Malta – Gozo – The Citadel

Gozo’s oldest settlement sprouted up in a defensible spot on a crag in the centre of the island during Roman times. It was destroyed during the Arab invasion, rebuilt, and breached again in 1551 when a battalion of Ottoman troops overran Gozo’s defenses. Afterwards, the Knights commissioned a redesign of the Citadel’s defenses and the Citadel was rebuilt with higher, stouter walls – which survive to this day.
Now a hulk girdled with massive fortifications, curtains, bastions, and ravelings – all innovative defense arrangements in the sixteenth century – the Citadel is a veritable fortress and medieval castle. A walk around the ramparts of its fortifications reveals the stout thick walls, the various rearguard towers, the battery on its eastern flank projecting out of the main body of fortifications as an advanced gun position – and afford unbeatable vantage point views over much of Gozo. It’s a great spot for sunset, sitting on its ramparts with a bottle of wine. T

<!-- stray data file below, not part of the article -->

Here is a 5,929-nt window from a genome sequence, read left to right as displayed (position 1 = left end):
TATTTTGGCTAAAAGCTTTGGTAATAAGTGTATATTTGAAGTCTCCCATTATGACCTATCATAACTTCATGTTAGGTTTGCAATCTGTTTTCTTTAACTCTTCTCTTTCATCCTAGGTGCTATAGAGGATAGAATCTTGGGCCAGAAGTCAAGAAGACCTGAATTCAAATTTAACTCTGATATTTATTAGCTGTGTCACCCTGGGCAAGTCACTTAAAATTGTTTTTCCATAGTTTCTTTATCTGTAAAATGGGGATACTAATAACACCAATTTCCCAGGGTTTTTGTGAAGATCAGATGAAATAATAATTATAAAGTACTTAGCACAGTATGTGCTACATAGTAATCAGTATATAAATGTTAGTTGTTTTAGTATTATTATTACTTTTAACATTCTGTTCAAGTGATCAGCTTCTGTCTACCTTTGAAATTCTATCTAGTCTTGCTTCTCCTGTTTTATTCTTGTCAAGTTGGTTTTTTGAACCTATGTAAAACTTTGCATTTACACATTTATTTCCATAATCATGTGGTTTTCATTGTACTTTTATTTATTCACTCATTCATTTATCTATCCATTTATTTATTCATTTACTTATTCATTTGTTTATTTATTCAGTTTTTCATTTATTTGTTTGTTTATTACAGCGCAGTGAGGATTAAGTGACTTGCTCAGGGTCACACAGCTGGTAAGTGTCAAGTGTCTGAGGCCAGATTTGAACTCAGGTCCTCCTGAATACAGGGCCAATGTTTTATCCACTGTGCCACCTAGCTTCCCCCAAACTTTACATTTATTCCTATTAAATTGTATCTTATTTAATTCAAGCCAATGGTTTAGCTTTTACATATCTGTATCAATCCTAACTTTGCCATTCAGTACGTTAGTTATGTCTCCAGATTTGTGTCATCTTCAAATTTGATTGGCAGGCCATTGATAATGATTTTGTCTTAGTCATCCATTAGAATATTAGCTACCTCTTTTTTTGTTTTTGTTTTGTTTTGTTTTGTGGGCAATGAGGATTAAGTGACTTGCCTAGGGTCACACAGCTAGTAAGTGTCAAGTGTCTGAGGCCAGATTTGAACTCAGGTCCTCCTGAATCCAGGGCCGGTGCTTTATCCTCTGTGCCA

he medieval structures within its walls are evocative in their weathered walls and restrained Baroque. There are various alleyways meandering throughout, mostly holding townhouses that are designed in a late-medieval Sicilian country style, while the square in front of the Cathedral holds two important public buildings: the Courts of Law in Gozo, and the bishop’s residence. A handful of residents still live in the Citadel, but most of the structures are now opened as museums, while some are also abandoned.

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